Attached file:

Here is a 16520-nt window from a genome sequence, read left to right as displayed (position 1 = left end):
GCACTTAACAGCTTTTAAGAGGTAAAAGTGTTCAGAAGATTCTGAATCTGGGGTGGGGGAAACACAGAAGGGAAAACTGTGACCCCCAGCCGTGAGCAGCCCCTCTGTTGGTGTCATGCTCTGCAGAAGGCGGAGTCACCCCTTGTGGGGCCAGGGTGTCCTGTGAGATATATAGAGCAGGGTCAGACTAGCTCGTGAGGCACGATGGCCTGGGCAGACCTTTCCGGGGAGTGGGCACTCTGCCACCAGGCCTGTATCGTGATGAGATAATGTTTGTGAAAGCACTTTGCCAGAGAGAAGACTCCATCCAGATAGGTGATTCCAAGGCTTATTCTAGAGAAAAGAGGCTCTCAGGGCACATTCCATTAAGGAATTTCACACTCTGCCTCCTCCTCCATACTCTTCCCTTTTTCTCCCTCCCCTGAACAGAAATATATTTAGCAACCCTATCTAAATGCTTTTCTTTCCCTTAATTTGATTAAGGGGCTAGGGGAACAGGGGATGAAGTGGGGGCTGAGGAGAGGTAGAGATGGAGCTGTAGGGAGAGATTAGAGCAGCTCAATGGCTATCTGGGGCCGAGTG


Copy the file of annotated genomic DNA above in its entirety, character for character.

Here is a 16520-nt window from a genome sequence, read left to right as displayed (position 1 = left end):
GCACTTAACAGCTTTTAAGAGGTAAAAGTGTTCAGAAGATTCTGAATCTGGGGTGGGGGAAACACAGAAGGGAAAACTGTGACCCCCAGCCGTGAGCAGCCCCTCTGTTGGTGTCATGCTCTGCAGAAGGCGGAGTCACCCCTTGTGGGGCCAGGGTGTCCTGTGAGATATATAGAGCAGGGTCAGACTAGCTCGTGAGGCACGATGGCCTGGGCAGACCTTTCCGGGGAGTGGGCACTCTGCCACCAGGCCTGTATCGTGATGAGATAATGTTTGTGAAAGCACTTTGCCAGAGAGAAGACTCCATCCAGATAGGTGATTCCAAGGCTTATTCTAGAGAAAAGAGGCTCTCAGGGCACATTCCATTAAGGAATTTCACACTCTGCCTCCTCCTCCATACTCTTCCCTTTTTCTCCCTCCCCTGAACAGAAATATATTTAGCAACCCTATCTAAATGCTTTTCTTTCCCTTAATTTGATTAAGGGGCTAGGGGAACAGGGGATGAAGTGGGGGCTGAGGAGAGGTAGAGATGGAGCTGTAGGGAGAGATTAGAGCAGCTCAATGGCTATCTGGGGCCGAGTG